Mortality is usually low in cases of hemolytic anemia. Elderly patients and those with cardiovascular risk have an increased risk. Morbidity is dependent on the etiology of hemolysis and the underlying disease like sickle cell disease or malaria. Tachycardia and dyspnoea occur when the onset and hemolysis sudden and the anemia is severe. Angina and heart failure occurs in patients with cardiovascular disease and decompensated severe hemolysis. Haemosiderosis, leg ulcers, gallstones and folate deficiency may also occur.

    Donath-Landsteiner hemolytic anemia

    It is a common form of hemolytic anemia in children, intravascular caused by exposure to cold with abnormal immunoglobulin G reactivity to cold directed against an antigen P on the erythrocyte surface. Antibodies attach to the erythrocyte surface in cold weather, below 30 degrees. Anemia resolves spontaneously, but in severe cases can cause shock heart failure or kidney failure. Classic symptoms of hemolytic anemia include sudden onset of pallor and jaundice accompanied by elimination of hemoglobin in urine. Hemoglobinuria resolves spontaneously. Anemia can be mild, describing fever, chills, back or leg pain, abdominal cramps along with headaches, nausea and vomiting.

    Hemolytic Anemia Treatment

    Therapy is different for each type of hemolytic anemia. Transfusions are indicated only in patients with severe angina or severe cardiopulmonary compromised status.

    Transfusion therapy.

    Different erythrocyte concentrates will be administred to avoid cardiac stress. The risk of acute hemolysis due to transfusion is increased but the degree of hemolysis is dependent on the infusion rate. Different slow infusions should be administered to prevent rapid destruction of erythrocytes. Iron overload by repeated transfusions for chronic anemia can be treated with chelation therapy. Chelating agents like deferoxamine and deferiprone are used. Drugs that promote hemolysis should be removed. Folic acid, corticosteroids, iron therapy is indicated in autoimmune cases.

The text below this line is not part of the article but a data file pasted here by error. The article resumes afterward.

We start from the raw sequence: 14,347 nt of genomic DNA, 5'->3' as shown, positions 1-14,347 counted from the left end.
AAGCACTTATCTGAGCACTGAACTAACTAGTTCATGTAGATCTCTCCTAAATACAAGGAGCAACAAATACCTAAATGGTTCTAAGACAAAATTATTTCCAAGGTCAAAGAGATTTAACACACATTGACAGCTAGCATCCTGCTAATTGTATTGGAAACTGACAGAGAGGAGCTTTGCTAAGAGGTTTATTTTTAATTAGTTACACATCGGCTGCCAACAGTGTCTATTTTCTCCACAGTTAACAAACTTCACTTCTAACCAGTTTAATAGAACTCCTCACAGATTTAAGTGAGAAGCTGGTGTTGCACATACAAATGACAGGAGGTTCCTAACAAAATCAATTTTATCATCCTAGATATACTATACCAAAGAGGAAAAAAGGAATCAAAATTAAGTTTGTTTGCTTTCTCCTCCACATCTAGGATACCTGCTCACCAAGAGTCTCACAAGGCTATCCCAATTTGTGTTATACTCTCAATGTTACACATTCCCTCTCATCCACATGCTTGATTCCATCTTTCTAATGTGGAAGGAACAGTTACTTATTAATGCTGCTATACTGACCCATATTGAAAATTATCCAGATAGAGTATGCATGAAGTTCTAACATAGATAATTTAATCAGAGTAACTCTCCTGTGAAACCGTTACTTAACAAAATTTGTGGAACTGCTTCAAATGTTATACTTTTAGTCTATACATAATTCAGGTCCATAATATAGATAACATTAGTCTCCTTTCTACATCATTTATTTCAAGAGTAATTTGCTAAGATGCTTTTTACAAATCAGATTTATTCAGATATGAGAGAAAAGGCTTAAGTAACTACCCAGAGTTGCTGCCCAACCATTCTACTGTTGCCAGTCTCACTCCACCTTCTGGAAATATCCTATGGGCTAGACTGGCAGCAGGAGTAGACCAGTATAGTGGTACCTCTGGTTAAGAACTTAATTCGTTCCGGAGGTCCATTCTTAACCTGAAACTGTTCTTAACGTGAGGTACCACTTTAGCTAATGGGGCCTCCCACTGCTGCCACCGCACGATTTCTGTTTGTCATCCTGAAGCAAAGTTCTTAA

Anemia Treatment

    Anemia Treatment

    Penicillin and other agents that cause immune hemolysis and drugs such as drug oxidizing sulfate are contraindicated:

    • Penicillin, cephalothin, ampicillin
    • Meticilin, quinina, quinidine.

    Folic acid is administred because active hemolysis can cause megaloblastic anemia and folate consumption. Intravenous immunoglobulin G is used for patients with autoimmune hemolytic anemia, but only some patients respond to treatment and response is transient.
    Splenectomy (surgical spelin removal) may be the first choice in some types of hereditary hemolytic anemia as sperocytosis. In other cases it is recommended when other medical treatments have failed. Splenectomy is usually not recommended in hemolytic anemia with cold agglutinins. Immunization against encapsulated organisms infections such as Haemophilus influenzae and Streptococcus pneumoniae is indicated.

    Fava beans can cause severe hemolysis in some populations with Mediterranean variant of G6PD deficiency.

    Drugs that should avoided in G6PD deficiency include:

    • Acetanilide, furazolidone, isobutyl nitrite
    • Nalidixic acid, naphthalene, niridazol.

    Hemolytic anemia prognosis depends on underlying disease.